We finally went in and the exhibit for this time was for Ikeda Manabu – an artist that works mainly in pen medium using fine lines to create masterpieces that usually integrate waves and nature in his work. In his interview, Ikeda talks about how long it takes for him to create an art piece. the smaller 10x10CM art pieces take about a day but the massive ones take about 3 years and when life experience happen such as a death or birth, he incorporates those moments into his work as well. He also does a fine job hiding his signature in each piece. If you continue downstairs, you can enter a blue room which part of a permanent installation called “The Swimming Pool” by Leandro Erlich. In this blue room, if it is a sunny day, you will see the glistening water dancing on the walls with the bottom of what looks like a ladder making you feel like you are in the bottom of a swimming pool as you look upwards to the sky seeing a layer of water that separates you from what looks like people who are looking down at you from above the water. Overall, a cool museum – whether it be the architecture or the installations or the exhibit. If you happen to be in Tokyo, Japan between November 18th 2017 – April 1st 2018, his work “Leandro Erlich: Seeing and Believing” will be showcased at the Mori Art Museum.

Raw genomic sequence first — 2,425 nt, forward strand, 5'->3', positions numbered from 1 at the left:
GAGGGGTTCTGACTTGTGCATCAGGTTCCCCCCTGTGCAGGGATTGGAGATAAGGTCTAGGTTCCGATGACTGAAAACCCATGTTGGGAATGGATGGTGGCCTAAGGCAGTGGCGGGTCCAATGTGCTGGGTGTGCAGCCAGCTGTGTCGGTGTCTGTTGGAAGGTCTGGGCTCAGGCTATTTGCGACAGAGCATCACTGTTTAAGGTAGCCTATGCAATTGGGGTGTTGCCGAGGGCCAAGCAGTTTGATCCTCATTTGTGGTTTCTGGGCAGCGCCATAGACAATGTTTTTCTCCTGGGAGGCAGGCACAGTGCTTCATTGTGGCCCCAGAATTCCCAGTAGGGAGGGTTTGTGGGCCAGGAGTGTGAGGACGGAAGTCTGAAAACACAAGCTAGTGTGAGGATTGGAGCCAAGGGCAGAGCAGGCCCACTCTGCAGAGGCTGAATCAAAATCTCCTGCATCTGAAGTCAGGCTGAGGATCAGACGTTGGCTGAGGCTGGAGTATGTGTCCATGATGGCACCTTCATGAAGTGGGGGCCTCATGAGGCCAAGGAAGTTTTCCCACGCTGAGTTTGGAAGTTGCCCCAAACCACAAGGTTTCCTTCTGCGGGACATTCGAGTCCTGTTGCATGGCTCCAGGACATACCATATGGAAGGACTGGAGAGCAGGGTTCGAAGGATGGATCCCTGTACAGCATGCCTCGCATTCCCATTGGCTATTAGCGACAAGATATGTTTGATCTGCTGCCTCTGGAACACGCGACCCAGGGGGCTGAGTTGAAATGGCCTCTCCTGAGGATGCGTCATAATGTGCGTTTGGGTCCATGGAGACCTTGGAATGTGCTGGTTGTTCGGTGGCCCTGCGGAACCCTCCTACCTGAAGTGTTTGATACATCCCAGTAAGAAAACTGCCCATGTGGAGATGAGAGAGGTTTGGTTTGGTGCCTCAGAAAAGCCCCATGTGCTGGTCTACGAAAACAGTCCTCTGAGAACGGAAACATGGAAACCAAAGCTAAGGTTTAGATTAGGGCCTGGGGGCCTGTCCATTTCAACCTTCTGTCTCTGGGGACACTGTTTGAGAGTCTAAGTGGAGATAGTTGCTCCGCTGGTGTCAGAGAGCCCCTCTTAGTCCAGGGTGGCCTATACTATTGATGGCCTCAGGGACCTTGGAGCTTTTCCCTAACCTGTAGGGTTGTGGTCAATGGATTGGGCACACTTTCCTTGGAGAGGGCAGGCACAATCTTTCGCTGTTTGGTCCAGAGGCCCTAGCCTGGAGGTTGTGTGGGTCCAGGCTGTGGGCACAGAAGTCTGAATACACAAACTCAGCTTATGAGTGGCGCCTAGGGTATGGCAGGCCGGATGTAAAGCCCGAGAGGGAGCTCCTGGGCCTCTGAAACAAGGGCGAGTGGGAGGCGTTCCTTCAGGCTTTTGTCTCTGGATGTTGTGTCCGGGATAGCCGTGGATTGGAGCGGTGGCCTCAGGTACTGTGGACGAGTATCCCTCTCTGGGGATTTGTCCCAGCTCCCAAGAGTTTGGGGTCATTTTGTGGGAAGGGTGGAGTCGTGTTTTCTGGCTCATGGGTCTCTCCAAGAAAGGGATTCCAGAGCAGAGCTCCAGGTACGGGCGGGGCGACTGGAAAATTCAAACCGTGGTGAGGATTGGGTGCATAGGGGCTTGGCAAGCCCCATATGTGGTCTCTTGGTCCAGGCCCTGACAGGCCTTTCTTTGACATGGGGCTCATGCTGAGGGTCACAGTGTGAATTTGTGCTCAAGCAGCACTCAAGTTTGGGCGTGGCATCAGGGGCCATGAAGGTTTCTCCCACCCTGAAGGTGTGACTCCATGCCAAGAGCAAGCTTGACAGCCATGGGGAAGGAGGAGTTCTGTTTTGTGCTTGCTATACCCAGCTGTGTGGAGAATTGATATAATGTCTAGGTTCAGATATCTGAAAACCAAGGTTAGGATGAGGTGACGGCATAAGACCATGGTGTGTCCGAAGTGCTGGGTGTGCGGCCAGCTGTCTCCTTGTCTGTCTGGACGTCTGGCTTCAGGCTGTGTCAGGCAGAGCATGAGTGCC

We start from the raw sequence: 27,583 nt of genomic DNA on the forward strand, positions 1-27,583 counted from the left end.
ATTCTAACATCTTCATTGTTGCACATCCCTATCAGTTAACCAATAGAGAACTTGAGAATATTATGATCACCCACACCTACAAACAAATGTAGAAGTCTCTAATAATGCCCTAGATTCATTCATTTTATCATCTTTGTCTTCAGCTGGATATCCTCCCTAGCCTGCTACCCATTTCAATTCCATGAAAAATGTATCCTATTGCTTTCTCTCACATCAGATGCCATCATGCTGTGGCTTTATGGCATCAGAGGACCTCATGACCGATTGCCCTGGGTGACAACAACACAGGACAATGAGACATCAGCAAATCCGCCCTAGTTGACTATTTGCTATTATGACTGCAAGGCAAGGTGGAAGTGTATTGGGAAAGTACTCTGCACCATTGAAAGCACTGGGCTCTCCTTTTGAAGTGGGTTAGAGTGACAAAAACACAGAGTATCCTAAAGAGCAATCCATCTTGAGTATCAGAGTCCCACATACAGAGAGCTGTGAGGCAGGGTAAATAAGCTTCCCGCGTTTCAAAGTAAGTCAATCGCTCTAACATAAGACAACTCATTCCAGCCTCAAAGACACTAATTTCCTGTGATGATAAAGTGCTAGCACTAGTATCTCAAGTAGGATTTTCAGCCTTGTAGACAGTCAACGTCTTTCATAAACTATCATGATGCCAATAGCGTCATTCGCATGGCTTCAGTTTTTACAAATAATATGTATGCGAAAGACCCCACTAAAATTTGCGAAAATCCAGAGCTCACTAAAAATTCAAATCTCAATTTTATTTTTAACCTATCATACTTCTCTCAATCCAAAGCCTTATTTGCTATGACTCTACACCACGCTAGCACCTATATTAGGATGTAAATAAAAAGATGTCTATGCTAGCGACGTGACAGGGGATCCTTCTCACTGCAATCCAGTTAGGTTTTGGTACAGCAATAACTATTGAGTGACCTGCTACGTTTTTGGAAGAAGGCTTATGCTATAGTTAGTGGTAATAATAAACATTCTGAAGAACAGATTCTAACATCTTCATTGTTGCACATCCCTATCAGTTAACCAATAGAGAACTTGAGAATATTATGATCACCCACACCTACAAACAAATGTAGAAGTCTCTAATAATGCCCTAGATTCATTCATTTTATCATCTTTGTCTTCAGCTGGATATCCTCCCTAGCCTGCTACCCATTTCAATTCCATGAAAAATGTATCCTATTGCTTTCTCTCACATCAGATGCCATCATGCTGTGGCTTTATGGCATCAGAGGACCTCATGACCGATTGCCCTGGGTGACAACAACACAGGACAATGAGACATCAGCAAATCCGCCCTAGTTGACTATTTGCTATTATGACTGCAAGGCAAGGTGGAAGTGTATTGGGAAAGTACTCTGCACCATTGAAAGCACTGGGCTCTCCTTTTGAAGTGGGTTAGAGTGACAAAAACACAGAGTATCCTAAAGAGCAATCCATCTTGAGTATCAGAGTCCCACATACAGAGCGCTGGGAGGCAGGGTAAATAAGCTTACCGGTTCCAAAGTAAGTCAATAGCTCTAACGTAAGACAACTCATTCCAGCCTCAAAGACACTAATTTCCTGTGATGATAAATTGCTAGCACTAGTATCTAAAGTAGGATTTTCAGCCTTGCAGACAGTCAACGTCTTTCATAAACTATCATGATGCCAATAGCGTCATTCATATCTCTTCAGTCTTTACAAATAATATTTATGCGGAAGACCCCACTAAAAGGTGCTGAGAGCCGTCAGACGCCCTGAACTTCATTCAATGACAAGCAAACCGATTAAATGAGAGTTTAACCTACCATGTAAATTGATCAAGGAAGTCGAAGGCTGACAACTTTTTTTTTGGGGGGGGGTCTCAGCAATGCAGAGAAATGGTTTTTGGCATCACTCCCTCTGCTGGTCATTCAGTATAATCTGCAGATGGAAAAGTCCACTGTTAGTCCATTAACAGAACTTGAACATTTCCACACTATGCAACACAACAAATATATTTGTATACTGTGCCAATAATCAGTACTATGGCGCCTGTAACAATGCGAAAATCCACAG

By the time we finished the museum, we were already peckish so we opted to goto the Omi-Cho Fish Market. We ate at Omicho Inoya (33-1 Shimoumicho, Kanazawa-shi, Ishikawa (石川県金沢市上近江町33-1) had Kaisendon which consists of a bed of rice with what looks like chirashi topping but made into 2 patties on top of the rice that you use a spoon to smooth down the mountain. Once its been flattened, you pour the sesame soy wasabi sauce over top and eat about half way. Once the half portion is finished, you call out oi dashi and the server brings over hot soup which you then add to the bowl and boom, it becomes a whole new meal in itself. The raw fish then cooks as the hot soup engulfs the bowl and enriches the flavour. I ordered a large Maruti-Don (crab, tuna toro, tuna tatami, shrimp, octopus & scallop) 1480y. Highly recommend this place! Once we finished out Kaisendon, we walked back around the market and grabbed a small basket of white strawberries (400y?). The first one I ate wasn’t anything special but the second one i had was perfectly ripened and it was so delicious.